Of convenient customs
Have I told you about my cousin who is an NRI in the US? In their house they have two fridges and two microwaves. Why two, you ask. Is it because they are very rich? No, it’s because they are very pure. You must know that the upper castes have many fears, one of which is an abiding fear of being polluted. They can be polluted by the sight of a widowed woman, the shadow of a lower caste man, by wrong food, water, touch…
So my cousin has two fridges and two microwaves — one for pure foods and the other for polluting foods. Yesterday’s curry, for example, is impure and goes into the second fridge. A packet of milk would go into the first. Cooked foods turn ‘impure’ immediately after the meal, so pure people like mothers-in-law can’t eat them later. But foods like curd or ghee are designated inherently ‘pure’. Convenient, because imagine throwing away ghee after each meal.
In the US, of course, you do your own housework; but in India, in my cousin’s parental home, I remember how the washed dishes were piled up by the maid in the backyard and someone had to rinse them or sprinkle water on them before bringing them in – because of course they had been polluted even when they had been cleaned because they had been cleaned by polluting lower-caste hands.
However, again rather conveniently, polluting lower-caste hands could sweep floors and wash clothes and clean baby’s butt without anyone having to purify everything all over again. Thank god.
This matter of “convenient” customs came up as a senior colleague and I discussed Koveru Kazhudhaigal, Imayam’s classic Tamil novel that celebrates its 25th anniversary this year. The book, considered a benchmark in Dalit storytelling, centres around Arokkyam, the washerwoman. My colleague told me how, in the olden days in villages, grains and lentils would be stored in launderer households. The community was untouchable, but because they worked with water they were granted certain exemptions, one of them being that their homes weren’t considered “polluting”. Convenient, because you needed storage space, of course.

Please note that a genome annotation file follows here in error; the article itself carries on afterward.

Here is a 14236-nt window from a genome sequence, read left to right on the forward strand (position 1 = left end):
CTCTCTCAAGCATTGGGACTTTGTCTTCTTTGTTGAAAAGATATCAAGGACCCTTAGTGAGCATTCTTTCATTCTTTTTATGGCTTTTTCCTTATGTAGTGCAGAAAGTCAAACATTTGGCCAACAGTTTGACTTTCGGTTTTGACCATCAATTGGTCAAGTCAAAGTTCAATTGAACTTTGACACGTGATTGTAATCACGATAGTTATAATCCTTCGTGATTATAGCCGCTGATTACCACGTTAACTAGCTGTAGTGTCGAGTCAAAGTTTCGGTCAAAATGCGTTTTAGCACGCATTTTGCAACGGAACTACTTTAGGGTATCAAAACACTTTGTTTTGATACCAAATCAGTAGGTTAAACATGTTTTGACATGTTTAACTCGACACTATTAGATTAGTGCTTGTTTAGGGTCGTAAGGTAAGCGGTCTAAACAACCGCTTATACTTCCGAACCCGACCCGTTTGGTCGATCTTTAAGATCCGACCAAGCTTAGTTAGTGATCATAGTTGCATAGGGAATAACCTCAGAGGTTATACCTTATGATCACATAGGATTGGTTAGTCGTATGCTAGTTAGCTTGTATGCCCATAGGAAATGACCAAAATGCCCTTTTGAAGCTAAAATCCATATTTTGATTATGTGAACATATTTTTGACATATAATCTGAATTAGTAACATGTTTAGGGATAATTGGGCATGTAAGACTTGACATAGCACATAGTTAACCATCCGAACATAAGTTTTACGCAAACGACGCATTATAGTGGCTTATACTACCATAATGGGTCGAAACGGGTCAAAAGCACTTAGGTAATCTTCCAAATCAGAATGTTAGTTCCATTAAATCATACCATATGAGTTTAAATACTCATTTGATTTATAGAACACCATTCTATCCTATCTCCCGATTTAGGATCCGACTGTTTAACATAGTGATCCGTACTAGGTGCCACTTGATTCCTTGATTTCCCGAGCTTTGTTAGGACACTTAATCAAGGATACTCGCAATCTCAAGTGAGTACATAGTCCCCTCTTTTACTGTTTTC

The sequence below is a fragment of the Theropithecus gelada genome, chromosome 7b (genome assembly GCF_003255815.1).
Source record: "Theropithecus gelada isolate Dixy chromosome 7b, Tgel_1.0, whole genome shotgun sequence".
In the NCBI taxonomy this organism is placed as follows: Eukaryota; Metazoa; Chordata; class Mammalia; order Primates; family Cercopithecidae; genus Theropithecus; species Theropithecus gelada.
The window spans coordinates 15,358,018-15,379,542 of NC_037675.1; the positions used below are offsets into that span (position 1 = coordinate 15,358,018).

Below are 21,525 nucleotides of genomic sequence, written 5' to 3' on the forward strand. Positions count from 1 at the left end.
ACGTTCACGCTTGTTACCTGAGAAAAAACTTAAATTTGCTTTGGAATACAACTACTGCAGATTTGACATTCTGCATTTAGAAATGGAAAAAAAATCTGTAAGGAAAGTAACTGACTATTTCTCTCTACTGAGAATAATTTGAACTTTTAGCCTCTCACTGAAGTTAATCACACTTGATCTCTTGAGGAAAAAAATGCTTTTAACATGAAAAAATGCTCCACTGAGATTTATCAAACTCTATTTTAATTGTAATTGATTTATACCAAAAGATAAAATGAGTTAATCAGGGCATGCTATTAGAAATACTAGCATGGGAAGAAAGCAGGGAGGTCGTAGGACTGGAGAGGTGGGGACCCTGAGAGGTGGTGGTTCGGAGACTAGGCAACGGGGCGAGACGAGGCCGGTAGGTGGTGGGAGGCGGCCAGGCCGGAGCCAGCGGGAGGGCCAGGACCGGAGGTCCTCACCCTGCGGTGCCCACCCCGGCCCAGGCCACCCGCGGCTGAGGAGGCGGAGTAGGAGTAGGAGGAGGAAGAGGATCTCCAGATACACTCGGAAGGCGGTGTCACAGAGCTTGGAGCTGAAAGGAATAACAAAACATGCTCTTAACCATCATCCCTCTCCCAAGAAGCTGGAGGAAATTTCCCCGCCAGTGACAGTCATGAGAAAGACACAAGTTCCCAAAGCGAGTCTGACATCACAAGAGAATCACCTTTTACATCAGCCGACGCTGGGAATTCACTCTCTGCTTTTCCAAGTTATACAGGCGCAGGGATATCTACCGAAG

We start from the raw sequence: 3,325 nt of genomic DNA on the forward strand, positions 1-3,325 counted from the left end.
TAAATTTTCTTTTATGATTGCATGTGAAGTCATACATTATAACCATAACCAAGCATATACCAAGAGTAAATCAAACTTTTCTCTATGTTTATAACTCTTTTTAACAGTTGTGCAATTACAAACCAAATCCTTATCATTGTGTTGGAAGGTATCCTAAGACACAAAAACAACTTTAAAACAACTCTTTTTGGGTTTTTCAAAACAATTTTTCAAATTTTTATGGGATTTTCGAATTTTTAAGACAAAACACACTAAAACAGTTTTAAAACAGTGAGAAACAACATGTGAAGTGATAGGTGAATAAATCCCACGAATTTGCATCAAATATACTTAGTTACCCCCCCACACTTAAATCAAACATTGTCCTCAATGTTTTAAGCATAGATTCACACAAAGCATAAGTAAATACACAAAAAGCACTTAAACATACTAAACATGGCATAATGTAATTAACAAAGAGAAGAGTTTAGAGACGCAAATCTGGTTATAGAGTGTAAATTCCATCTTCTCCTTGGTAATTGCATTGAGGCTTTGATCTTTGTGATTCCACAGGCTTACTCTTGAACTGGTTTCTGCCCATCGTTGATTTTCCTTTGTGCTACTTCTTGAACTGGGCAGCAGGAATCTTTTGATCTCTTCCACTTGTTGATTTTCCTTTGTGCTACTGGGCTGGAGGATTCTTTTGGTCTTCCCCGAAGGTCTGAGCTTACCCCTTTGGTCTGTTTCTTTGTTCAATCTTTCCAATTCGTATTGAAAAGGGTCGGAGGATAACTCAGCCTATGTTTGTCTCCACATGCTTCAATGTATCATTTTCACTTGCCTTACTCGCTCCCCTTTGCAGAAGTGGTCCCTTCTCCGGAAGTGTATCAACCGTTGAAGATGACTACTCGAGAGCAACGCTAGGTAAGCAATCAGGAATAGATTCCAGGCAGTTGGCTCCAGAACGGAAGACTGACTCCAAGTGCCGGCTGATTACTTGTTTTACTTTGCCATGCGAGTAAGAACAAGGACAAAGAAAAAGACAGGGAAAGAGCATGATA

This complex, expedient, hypocritical, self-serving way is how most Indians live. Some pious nonsense, several fibs, and innumerable cruelties later, lots of money goes into a temple hundi, along with a serving of hair, and Vaikuntha Loka, here we come.
So pardon me if I find it hard to take Amit Shukla’s angst seriously. He claims he can’t eat food delivered by a Muslim via the Zomato app because it’s the month of Shravan, a pure month. In other words, the food container will be “polluted” by Muslim or “impure” hands.
Does he know who cooked the food and who packed it? In this pure month, does he check who delivers his milk packets? Do “pure” hands wash the kurta he wears to the temple? Who handles the ice-cream cone he buys from stalls?
And what if delivery personnel simply change their names to Amit and Vijay? Will he happily eat the food? If he has to fly to Dubai on work, I am guessing he will eat what any airhostess serves because he can’t “send it back” when he’s suspended 30,000 feet above the earth.
Meanwhile, another horror looms on the horizon for our pure Shukla and Iyengar and Tripathi uncles. Food delivery app Swiggy announced last year that it planned to take on board at least 2000 women delivery personnel. Can you imagine? All these pure people will have to agonise about whether or not the women are on their menstrual period while doing deliveries. My advice? Get rid of apps; cook your own food.
“Food doesn’t have religion,” Zomato bravely and wisely tweeted. Yes, nor does it have caste. Nor do cars, clothes or books. Or homes.
I am looking for a flat to rent and home-owners instantly have two questions: Am I Muslim? Am I non-vegetarian? The latter being the code for ‘lower caste’. Many saintly people jump up to tell me this isn’t communal or casteist, merely a distaste for the smell of meat. Then I have to ask: why should NRIs settled in Seattle worry about the smells of cooking in a flat they own in Chennai?
Courtesy : The Hindu